Photo: Justin K. Aller
It was the best of games, it was the worst of games. Okay, maybe that was forced, but it still holds true. Game Three began with a grope, but ended with a 3-2 loss on enemy ice. The Caps absolutely outplayed the Penguins in Pittsburgh on Monday night, but still walked away down 2-1 in the series.
Even so, there are positives to pull from the game. It was the first match of the series that the Caps unquestionably controlled the play against the Penguins. The Capitals probably never expected to come into Pittsburgh and take both games, so while it makes Game Four on Wednesday all the more important, it is not a backbreaker either.
The Caps are rightfully feeling pretty good about their current play going into Game Four. This was a game of bounces. The Pens got them. The Caps didn’t.
With that said, there were still a couple of plays that stood out.
This is where the Tale of Two Passes title comes in. The Penguins’ first and final goals were both primed by passes. The first was a good one from Kris Letang. The second was not quite as good from Nate Schmidt.
There are a couple key elements in these two passes that make them so different. In the first, Letang is aware of the positioning of all of the Capitals on the ice. The pass is actually quite safe provided it doesn’t tip off the shin guard or skate of the forechecker, Andre Burakovsky.
On Schmidt’s pass, I do not believe Schmidt was aware of where Phil Kessel was. That alone does not make it dangerous, but he may have preferred a safer play if he had known exactly where Kessel was.
The second element that changes a good pass to a bad one is the position of the passer on both plays. Letang is positioned at the start of the curve of the boards in the corner and is stationary while Schmidt is located deeper into the corner and on the move. This means that the angle of the pass is more severely thrown across Schmidt’s body as well as originating closer to the half-wall where Kessel waited.
Jason Chimera was in a similar position, but was not close enough to affect the Letang pass. It may be a stretch to think this played a huge role. Every little bit counts on these types of plays, however.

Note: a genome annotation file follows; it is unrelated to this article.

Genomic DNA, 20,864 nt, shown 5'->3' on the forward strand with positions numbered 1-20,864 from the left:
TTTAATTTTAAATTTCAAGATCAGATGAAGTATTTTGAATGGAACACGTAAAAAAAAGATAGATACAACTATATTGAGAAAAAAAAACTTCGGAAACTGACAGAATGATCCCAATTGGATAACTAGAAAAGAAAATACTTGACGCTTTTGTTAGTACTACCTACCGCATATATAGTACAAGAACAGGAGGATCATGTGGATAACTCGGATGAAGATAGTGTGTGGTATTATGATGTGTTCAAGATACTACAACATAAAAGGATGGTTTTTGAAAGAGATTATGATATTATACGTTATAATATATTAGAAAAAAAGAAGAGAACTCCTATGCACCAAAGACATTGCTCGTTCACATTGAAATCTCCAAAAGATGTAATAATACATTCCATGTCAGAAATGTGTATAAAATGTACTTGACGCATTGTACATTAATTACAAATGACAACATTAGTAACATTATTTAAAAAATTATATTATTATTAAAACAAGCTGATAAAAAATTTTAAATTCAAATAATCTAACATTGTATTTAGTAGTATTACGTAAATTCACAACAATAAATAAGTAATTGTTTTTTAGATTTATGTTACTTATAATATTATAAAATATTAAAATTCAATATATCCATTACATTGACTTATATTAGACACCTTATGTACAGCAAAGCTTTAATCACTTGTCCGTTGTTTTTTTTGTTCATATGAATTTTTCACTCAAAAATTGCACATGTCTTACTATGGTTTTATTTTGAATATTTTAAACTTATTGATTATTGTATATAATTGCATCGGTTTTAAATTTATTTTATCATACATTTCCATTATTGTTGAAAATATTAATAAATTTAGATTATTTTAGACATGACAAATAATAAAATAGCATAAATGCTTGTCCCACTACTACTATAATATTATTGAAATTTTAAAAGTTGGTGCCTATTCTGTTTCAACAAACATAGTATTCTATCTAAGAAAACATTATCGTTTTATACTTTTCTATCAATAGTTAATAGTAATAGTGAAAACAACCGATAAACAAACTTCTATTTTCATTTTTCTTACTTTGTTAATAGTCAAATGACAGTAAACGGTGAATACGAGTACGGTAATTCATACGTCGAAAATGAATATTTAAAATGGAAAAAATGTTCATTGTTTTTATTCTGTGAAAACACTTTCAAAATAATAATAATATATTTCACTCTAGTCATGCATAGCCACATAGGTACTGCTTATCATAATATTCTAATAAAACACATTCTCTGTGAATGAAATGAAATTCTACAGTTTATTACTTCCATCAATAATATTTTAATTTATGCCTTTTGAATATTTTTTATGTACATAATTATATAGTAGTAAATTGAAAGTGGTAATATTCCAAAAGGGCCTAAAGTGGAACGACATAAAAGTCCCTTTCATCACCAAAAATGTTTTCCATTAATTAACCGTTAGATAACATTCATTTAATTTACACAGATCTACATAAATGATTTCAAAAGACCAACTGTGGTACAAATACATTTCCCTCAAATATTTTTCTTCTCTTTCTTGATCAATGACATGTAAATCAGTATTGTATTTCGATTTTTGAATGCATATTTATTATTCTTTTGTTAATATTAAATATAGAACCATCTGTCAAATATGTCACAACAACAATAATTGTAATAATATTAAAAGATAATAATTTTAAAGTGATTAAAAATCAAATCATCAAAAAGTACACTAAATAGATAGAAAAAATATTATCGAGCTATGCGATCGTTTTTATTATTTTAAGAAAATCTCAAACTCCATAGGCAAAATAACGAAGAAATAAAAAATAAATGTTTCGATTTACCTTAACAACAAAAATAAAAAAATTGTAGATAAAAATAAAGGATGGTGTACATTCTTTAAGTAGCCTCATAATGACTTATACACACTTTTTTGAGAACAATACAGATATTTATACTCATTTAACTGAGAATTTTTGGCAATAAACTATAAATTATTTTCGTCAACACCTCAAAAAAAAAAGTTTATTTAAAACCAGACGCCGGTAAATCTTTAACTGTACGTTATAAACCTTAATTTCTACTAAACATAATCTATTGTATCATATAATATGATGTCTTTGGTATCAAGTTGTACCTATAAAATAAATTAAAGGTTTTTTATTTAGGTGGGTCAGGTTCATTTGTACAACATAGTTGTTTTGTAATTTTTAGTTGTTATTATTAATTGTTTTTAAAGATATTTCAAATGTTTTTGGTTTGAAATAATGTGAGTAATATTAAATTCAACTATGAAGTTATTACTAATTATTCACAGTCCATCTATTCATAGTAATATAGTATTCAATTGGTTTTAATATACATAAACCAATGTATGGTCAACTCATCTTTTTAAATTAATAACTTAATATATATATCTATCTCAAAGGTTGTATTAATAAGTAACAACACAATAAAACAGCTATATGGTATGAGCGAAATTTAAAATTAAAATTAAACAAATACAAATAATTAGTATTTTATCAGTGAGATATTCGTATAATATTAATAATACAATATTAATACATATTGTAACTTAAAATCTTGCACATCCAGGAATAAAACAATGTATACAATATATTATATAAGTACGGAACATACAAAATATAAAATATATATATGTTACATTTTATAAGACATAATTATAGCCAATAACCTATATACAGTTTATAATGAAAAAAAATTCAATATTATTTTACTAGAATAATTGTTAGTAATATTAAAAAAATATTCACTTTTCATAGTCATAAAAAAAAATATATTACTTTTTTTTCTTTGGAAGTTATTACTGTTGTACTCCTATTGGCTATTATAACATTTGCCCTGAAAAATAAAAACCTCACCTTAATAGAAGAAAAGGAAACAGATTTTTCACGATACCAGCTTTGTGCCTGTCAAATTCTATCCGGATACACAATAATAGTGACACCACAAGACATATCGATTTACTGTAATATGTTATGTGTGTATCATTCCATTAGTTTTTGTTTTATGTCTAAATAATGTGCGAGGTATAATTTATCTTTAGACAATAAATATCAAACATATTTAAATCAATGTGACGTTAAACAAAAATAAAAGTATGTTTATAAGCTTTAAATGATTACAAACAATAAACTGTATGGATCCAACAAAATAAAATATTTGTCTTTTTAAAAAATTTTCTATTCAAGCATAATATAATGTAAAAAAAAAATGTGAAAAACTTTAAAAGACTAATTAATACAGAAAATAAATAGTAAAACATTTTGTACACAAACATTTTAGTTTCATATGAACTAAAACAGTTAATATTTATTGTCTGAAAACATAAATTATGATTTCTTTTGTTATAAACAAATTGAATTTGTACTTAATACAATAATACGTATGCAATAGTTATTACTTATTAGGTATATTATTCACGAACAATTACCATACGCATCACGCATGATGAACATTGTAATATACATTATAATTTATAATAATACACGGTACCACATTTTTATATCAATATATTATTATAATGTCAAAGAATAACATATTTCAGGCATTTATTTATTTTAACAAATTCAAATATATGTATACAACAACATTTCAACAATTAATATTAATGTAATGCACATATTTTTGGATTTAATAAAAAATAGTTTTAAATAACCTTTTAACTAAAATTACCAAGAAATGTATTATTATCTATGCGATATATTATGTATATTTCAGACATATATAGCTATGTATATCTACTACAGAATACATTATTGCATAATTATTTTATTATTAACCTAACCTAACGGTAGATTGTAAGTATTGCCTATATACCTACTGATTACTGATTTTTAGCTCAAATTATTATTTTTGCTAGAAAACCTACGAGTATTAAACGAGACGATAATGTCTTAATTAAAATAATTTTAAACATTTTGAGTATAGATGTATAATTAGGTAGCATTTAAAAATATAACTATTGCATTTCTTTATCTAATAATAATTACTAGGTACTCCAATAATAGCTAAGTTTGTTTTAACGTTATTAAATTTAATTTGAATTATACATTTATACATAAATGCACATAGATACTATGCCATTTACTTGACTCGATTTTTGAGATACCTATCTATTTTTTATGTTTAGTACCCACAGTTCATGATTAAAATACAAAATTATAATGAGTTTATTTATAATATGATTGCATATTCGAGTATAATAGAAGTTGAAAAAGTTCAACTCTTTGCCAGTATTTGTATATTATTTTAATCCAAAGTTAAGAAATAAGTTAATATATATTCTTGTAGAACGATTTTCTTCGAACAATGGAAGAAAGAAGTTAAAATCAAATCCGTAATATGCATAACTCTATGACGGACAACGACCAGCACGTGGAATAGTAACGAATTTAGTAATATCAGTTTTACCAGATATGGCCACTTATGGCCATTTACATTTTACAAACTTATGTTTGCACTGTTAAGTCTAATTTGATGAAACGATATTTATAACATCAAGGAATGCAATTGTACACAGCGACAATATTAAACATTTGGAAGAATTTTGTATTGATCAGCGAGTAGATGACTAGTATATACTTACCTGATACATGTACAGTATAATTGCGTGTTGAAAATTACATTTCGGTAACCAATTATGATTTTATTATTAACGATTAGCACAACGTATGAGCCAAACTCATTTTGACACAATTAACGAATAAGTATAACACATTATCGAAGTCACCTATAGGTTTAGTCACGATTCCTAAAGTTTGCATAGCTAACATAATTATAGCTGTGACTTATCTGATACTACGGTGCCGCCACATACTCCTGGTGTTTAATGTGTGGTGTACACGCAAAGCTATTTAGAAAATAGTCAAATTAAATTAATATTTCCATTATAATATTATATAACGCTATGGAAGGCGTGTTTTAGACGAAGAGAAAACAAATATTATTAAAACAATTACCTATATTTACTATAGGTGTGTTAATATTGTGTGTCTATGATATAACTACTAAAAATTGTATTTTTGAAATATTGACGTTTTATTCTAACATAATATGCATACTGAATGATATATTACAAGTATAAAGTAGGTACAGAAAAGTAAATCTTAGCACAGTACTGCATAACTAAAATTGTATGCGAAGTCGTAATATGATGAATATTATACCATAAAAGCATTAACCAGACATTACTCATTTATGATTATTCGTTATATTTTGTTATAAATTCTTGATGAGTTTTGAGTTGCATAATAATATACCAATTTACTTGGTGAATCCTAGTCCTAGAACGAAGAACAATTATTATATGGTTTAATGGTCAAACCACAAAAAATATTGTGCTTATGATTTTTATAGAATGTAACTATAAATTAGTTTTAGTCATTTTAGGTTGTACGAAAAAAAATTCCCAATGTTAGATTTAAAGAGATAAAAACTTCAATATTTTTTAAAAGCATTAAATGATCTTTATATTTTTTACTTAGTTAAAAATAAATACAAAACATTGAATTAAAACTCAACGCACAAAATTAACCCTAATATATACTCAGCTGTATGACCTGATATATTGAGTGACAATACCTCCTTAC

The last difference is the position of the partner of each defenseman. On the first goal, Letang’s partner is sitting safely at the net front. On the Pens’ third goal, John Carlson can be seen prematurely joining the rush.
It is tough to fully blame Carlson here, with the Capitals down 2-0 and a good chance at an odd-man rush if a good play is made by Schmidt. Still, there is no doubt that it contributed mightily to the goal. Perhaps Schmidt should have been more aware of the vacating Carlson and made a safer play.
Before we go and give the guillotine to Schmidt’s ice time, there are a couple things that I did not notice watching the game live that need to be pointed out.
Schmidt may have been trying for Evgeny Kuznetsov here and not the hero pass to the top of the zone. That may have been the best play he had, even if the execution was a bit sloppy. I still think a pass up the boards to Justin Williams would have been better and would still have achieved an odd-man rush, but the Caps like to hit the center when Kuznetsov is open and he was.
Also, is it just me or does Hagelin slew foot and trip Schmidt here a bit?
Finally, let’s take a look at the Letang hit on Marcus Johansson compared to the hit that resulted in a three-game suspension levied against Brooks Orpik. Tuesday afternoon, the NHL announced Letang would be suspended one game.
Let’s run down the questions from my Game Two post.
#1 – Was there an injury on the play?
Yes for Orpik. Sort of for Letang. Johansson missed some shifts, but returned to start the next period. Later, however, the Caps announced that Johansson suffered an upper-body injury.
Caps announce that Marcus Johansson suffered an upper-body injury (presumably on Letang hit) and will not skate today.
— Isabelle Khurshudyan (@ikhurshudyan) May 3, 2016
#2 – Was the head the principal point of contact?
Yes for Orpik. Eh, kind of for Letang. It looks to me like his shoulder made contact with Johansson’s chin first, but there is a lot of body contact as well. I think he was trying for shoulder, but then again so was Orpik.
#3 – Did the offending player launch into the hit?
Orpik did not. Letang did. It looks like he leaves his feet prior to the hit, but even if it was concurrent and because of the hit, he still goes at him with an upward motion. This could be considered launching.
#4 – Did the player receiving the hit do anything concurrent with or just prior to the contact to put himself in a worse position to receive the hit?
Maatta did move, stopping and turning just prior to the Orpik hit. Johansson did not move. Both hits were late albeit Orpik’s was later.
Letang’s hit was high. It was late. Johansson did not move to make the hit worse.
The Department of Player Safety decided not to take into account the Caps announcement of an upper-body injury for Johansson in their ruling. I assumed a one-game suspension would rise to two if they incorporated the injury. They apparently did not.
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